Умение слышать и понимать народ, видеть его насквозь, на всю глубину и действовать сообразно – уникальное и главное достоинство государства Путина.

Surkov, Vladislav. “Putin’s Long State”.

First published in Russian 11 February 2019 in Nezavizimaya Gazeta: Vladislav Surkov: Dolgoe gosudarstvo Putina [Владислав Сурков: Долгое государство Путина] https://www.ng.ru/ideas/2019-02-11/5_7503_surkov.html

The English translation is from Paul Robinson‘s blog from 11 February 2019. Web 15 August 2020.


with some additions by Tuomas Taavial. Web 15 August 2020. https://gupea.ub.gu.se/bitstream/2077/61731/1/gupea_2077_61731_1.pdf

and by myself

[20] In Russian, Gagarin – prostoi sovetskij paren’ follows a rhyme scheme of gárin and páren’ .

[21] As the example of Elon Musk’s SpaceX shows, in America, riches and cosmos can go together, which is an unpleasant discovery for Roscomos, Russia’s State Corporation for Space Activities.

[22] Klots, Alissa. “The Kitchen Maid That Will Rule The State. The Last Hundred Years of Women’s Emancipation in Russia”. In: zeitgeschichte online, March 2018. Web 22 August 2020.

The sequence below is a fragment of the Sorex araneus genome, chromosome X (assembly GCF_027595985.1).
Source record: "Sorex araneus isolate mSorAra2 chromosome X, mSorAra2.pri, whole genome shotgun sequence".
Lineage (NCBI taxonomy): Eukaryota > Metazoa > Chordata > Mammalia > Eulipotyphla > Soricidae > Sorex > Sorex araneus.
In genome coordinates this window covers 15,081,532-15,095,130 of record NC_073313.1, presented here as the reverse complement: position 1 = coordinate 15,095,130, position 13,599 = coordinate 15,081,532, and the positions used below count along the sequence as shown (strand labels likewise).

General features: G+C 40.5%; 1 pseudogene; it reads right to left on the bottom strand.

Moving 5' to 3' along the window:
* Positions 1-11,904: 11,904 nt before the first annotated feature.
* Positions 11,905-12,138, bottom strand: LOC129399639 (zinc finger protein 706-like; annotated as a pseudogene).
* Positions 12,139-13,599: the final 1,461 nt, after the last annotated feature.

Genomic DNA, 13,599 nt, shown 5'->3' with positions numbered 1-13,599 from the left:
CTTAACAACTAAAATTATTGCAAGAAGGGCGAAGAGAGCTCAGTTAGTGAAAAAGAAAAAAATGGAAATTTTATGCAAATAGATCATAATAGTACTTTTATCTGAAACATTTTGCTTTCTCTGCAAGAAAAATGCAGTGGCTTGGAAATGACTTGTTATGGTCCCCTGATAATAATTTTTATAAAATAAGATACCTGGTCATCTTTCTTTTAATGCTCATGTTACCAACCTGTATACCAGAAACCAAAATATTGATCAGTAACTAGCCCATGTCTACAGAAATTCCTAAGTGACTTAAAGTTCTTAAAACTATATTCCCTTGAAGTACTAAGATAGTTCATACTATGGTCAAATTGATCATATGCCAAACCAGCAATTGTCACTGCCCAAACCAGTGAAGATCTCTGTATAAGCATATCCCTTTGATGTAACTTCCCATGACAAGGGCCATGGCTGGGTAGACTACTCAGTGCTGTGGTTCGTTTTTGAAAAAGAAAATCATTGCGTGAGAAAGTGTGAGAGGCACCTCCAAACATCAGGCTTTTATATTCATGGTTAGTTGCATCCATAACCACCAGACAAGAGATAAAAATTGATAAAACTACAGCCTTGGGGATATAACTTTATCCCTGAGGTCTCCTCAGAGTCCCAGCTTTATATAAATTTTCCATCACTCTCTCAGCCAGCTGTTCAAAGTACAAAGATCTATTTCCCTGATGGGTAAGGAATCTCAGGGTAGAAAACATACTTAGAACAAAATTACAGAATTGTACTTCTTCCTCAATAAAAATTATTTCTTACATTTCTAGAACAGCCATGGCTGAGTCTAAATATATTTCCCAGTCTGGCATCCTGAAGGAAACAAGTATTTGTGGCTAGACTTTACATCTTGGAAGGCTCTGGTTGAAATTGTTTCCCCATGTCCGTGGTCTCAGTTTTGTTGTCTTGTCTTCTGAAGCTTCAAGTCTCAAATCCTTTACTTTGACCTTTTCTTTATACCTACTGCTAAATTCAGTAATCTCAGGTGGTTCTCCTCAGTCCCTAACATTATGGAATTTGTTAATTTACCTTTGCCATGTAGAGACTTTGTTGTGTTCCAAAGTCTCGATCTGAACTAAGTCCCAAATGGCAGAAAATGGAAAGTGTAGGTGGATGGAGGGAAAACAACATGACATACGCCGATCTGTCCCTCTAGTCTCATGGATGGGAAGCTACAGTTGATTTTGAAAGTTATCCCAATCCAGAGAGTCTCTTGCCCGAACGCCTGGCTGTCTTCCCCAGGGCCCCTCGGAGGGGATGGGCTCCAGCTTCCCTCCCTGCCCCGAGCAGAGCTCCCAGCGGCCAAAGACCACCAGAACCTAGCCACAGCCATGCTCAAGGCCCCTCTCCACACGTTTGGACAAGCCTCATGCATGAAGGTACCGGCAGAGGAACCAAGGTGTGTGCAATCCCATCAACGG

[23] в глазах тех, кто у нас принимает решения, граждане субъектностью не обладают, субъектностью обладают только представители элит.… не должно такого быть, чтобы люди сами взяли и решили для себя, еще и выдвинув из своей среды какого-то не элитного кандидата. Должно быть всё между серьезными дядями согласовано и решено.

Shulman, Ekaterina. “Status”. Interview by Maksim Kurnikov on Echo Moskvy. 1 September 2020. Web 2 September 2020. https://echo.msk.ru/programs/status/2701779-echo/

As a consequence, the Russian state bothy extols and subdues the deep people, and political initiatives coming from the people are either appropriated to turn them into rituals, as in the case of the “Immortal Regiment”, or supressed. 

[24] Yufit founded the Necrorealists around 1984, but exhibited his paintings together with the New Artists.